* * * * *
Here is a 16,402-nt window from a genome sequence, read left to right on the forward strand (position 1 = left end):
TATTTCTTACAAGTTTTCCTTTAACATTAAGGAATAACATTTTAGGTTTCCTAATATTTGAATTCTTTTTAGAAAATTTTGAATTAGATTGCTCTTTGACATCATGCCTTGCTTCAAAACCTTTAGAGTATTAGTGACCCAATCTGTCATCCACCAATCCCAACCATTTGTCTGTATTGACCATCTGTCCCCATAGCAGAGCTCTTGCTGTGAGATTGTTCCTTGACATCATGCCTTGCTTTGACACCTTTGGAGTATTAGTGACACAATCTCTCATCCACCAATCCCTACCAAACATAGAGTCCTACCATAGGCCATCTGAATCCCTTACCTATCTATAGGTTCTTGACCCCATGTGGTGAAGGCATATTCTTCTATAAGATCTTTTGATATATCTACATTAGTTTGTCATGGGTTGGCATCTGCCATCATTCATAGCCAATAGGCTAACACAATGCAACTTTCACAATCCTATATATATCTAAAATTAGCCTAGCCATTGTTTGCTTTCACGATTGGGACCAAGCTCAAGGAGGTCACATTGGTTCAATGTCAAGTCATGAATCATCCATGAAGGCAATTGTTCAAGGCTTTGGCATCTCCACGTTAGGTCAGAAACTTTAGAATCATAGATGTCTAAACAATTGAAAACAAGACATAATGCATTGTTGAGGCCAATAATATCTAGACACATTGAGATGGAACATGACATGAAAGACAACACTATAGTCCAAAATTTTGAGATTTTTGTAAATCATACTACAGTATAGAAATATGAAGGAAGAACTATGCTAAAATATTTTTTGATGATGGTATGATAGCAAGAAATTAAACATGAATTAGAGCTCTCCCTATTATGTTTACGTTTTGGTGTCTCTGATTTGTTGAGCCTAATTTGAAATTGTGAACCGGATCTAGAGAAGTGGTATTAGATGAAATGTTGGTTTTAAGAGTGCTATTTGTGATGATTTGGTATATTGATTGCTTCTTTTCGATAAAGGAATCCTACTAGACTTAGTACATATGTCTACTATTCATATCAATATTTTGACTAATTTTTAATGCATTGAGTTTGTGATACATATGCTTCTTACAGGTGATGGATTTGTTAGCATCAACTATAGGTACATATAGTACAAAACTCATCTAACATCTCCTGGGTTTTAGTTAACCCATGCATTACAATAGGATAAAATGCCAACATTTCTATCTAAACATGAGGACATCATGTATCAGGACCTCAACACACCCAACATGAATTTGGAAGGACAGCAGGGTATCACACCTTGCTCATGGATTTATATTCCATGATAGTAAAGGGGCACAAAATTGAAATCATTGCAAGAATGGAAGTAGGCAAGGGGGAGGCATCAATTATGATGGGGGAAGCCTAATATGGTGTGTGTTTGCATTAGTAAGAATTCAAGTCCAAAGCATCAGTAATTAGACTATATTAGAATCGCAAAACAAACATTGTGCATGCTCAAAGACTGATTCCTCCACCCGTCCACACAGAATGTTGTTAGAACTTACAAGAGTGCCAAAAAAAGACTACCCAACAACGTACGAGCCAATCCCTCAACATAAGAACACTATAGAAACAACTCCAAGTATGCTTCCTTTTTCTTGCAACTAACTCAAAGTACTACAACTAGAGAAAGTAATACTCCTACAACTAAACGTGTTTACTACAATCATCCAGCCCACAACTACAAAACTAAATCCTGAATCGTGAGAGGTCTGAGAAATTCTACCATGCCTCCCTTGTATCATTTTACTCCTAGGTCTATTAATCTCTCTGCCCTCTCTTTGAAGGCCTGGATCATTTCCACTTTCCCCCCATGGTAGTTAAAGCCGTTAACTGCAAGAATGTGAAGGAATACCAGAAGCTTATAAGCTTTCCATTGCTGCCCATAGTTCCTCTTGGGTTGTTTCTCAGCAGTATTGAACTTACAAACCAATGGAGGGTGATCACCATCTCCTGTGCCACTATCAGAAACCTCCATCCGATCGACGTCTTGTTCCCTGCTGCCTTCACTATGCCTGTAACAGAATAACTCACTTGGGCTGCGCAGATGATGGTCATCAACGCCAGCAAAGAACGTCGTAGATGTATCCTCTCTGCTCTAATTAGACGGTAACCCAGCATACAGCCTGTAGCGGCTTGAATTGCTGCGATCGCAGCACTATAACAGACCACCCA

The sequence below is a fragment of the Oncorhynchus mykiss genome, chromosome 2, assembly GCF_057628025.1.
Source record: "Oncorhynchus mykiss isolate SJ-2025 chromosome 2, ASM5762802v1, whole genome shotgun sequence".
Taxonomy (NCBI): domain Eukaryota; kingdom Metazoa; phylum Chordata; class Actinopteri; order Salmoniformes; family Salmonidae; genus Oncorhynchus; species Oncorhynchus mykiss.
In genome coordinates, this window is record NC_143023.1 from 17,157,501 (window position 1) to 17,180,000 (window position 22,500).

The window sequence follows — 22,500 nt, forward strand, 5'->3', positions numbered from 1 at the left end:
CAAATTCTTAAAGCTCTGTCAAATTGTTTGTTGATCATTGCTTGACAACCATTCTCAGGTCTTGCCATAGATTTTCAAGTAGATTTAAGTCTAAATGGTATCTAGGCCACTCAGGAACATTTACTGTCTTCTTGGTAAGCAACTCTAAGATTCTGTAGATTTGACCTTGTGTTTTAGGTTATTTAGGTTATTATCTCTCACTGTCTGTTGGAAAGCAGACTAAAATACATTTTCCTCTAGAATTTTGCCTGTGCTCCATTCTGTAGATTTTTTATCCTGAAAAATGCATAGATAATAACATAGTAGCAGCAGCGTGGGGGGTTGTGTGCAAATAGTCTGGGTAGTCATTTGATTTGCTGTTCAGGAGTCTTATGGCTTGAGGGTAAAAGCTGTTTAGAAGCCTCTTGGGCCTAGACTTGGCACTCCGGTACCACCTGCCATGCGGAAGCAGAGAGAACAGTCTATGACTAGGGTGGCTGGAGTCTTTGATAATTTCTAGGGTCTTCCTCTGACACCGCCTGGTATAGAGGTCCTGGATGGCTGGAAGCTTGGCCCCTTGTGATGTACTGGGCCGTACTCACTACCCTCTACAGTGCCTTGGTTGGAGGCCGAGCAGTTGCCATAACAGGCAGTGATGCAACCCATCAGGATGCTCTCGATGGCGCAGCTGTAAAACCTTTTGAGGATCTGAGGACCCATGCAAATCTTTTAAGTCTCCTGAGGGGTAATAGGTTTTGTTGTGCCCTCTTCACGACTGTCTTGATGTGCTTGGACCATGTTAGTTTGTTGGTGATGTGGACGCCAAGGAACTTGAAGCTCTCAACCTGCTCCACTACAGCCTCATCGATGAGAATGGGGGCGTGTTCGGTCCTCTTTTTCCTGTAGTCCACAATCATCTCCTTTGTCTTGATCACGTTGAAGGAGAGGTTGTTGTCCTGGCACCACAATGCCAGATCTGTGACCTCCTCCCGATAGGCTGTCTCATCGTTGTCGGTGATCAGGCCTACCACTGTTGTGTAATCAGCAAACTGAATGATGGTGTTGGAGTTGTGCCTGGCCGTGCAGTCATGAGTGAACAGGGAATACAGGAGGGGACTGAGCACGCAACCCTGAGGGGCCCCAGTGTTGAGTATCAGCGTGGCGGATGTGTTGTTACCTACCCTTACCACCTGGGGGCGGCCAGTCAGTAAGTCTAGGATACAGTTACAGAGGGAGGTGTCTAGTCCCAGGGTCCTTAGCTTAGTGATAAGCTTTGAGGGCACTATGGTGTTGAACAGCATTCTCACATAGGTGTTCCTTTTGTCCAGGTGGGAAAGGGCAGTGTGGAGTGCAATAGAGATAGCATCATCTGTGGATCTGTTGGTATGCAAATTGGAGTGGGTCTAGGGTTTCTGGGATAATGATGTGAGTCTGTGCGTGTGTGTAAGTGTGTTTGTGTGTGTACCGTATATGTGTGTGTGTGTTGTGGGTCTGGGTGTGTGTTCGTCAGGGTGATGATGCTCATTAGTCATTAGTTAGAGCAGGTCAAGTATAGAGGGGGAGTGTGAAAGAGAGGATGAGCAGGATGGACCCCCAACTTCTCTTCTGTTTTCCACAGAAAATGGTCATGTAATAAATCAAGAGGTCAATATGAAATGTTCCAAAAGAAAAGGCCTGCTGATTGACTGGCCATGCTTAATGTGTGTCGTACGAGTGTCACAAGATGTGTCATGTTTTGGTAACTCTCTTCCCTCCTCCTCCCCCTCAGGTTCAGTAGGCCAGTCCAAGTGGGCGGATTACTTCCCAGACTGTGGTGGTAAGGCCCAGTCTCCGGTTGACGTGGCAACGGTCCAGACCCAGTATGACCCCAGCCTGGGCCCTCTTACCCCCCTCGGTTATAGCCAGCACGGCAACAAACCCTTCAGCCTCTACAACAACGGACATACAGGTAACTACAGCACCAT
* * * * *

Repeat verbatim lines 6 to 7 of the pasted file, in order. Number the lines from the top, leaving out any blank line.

In genome coordinates, this window is record NC_143023.1 from 17,157,501 (window position 1) to 17,180,000 (window position 22,500).

The window sequence follows — 22,500 nt, forward strand, 5'->3', positions numbered from 1 at the left end: